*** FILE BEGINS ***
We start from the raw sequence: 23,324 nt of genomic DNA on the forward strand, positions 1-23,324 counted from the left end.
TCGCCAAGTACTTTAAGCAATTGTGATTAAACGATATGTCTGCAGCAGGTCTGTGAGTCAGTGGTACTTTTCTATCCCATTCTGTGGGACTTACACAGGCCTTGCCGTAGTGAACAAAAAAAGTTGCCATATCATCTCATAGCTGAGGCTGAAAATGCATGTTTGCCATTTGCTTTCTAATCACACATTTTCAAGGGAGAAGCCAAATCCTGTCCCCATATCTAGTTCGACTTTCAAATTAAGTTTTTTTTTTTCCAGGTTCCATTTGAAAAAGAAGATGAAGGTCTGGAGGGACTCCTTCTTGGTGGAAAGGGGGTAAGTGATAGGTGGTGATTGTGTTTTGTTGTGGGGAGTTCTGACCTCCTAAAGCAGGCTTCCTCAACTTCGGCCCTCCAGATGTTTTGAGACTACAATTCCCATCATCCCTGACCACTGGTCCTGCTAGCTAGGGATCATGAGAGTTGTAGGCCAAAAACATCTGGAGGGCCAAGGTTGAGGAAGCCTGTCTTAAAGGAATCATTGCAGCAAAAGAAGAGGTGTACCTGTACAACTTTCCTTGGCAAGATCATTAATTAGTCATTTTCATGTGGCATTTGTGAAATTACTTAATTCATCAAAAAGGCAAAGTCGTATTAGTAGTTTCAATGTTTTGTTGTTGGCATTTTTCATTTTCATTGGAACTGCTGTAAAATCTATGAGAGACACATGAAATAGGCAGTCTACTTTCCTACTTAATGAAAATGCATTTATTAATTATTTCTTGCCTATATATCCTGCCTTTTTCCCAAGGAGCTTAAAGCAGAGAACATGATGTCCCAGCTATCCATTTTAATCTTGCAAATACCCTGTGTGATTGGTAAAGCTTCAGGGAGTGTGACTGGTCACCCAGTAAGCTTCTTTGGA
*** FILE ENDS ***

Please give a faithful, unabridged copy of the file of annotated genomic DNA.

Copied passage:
We start from the raw sequence: 23,324 nt of genomic DNA on the forward strand, positions 1-23,324 counted from the left end.
TCGCCAAGTACTTTAAGCAATTGTGATTAAACGATATGTCTGCAGCAGGTCTGTGAGTCAGTGGTACTTTTCTATCCCATTCTGTGGGACTTACACAGGCCTTGCCGTAGTGAACAAAAAAAGTTGCCATATCATCTCATAGCTGAGGCTGAAAATGCATGTTTGCCATTTGCTTTCTAATCACACATTTTCAAGGGAGAAGCCAAATCCTGTCCCCATATCTAGTTCGACTTTCAAATTAAGTTTTTTTTTTTCCAGGTTCCATTTGAAAAAGAAGATGAAGGTCTGGAGGGACTCCTTCTTGGTGGAAAGGGGGTAAGTGATAGGTGGTGATTGTGTTTTGTTGTGGGGAGTTCTGACCTCCTAAAGCAGGCTTCCTCAACTTCGGCCCTCCAGATGTTTTGAGACTACAATTCCCATCATCCCTGACCACTGGTCCTGCTAGCTAGGGATCATGAGAGTTGTAGGCCAAAAACATCTGGAGGGCCAAGGTTGAGGAAGCCTGTCTTAAAGGAATCATTGCAGCAAAAGAAGAGGTGTACCTGTACAACTTTCCTTGGCAAGATCATTAATTAGTCATTTTCATGTGGCATTTGTGAAATTACTTAATTCATCAAAAAGGCAAAGTCGTATTAGTAGTTTCAATGTTTTGTTGTTGGCATTTTTCATTTTCATTGGAACTGCTGTAAAATCTATGAGAGACACATGAAATAGGCAGTCTACTTTCCTACTTAATGAAAATGCATTTATTAATTATTTCTTGCCTATATATCCTGCCTTTTTCCCAAGGAGCTTAAAGCAGAGAACATGATGTCCCAGCTATCCATTTTAATCTTGCAAATACCCTGTGTGATTGGTAAAGCTTCAGGGAGTGTGACTGGTCACCCAGTAAGCTTCTTTGGA